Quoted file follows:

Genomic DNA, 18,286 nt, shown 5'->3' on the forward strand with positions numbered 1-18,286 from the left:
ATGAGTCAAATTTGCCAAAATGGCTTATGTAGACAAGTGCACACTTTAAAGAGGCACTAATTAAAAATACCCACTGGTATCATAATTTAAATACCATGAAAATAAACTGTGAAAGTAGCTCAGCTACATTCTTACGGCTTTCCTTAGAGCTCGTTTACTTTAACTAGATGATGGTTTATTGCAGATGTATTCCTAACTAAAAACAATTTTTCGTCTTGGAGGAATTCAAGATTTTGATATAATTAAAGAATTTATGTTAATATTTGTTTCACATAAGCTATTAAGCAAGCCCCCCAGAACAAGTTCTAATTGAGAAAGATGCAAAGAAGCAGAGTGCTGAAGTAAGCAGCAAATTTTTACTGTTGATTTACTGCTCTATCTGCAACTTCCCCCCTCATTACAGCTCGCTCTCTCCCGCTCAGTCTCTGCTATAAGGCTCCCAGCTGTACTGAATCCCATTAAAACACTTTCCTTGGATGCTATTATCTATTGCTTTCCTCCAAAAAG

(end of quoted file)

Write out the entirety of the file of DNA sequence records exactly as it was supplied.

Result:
Genomic DNA, 18,286 nt, shown 5'->3' on the forward strand with positions numbered 1-18,286 from the left:
ATGAGTCAAATTTGCCAAAATGGCTTATGTAGACAAGTGCACACTTTAAAGAGGCACTAATTAAAAATACCCACTGGTATCATAATTTAAATACCATGAAAATAAACTGTGAAAGTAGCTCAGCTACATTCTTACGGCTTTCCTTAGAGCTCGTTTACTTTAACTAGATGATGGTTTATTGCAGATGTATTCCTAACTAAAAACAATTTTTCGTCTTGGAGGAATTCAAGATTTTGATATAATTAAAGAATTTATGTTAATATTTGTTTCACATAAGCTATTAAGCAAGCCCCCCAGAACAAGTTCTAATTGAGAAAGATGCAAAGAAGCAGAGTGCTGAAGTAAGCAGCAAATTTTTACTGTTGATTTACTGCTCTATCTGCAACTTCCCCCCTCATTACAGCTCGCTCTCTCCCGCTCAGTCTCTGCTATAAGGCTCCCAGCTGTACTGAATCCCATTAAAACACTTTCCTTGGATGCTATTATCTATTGCTTTCCTCCAAAAAG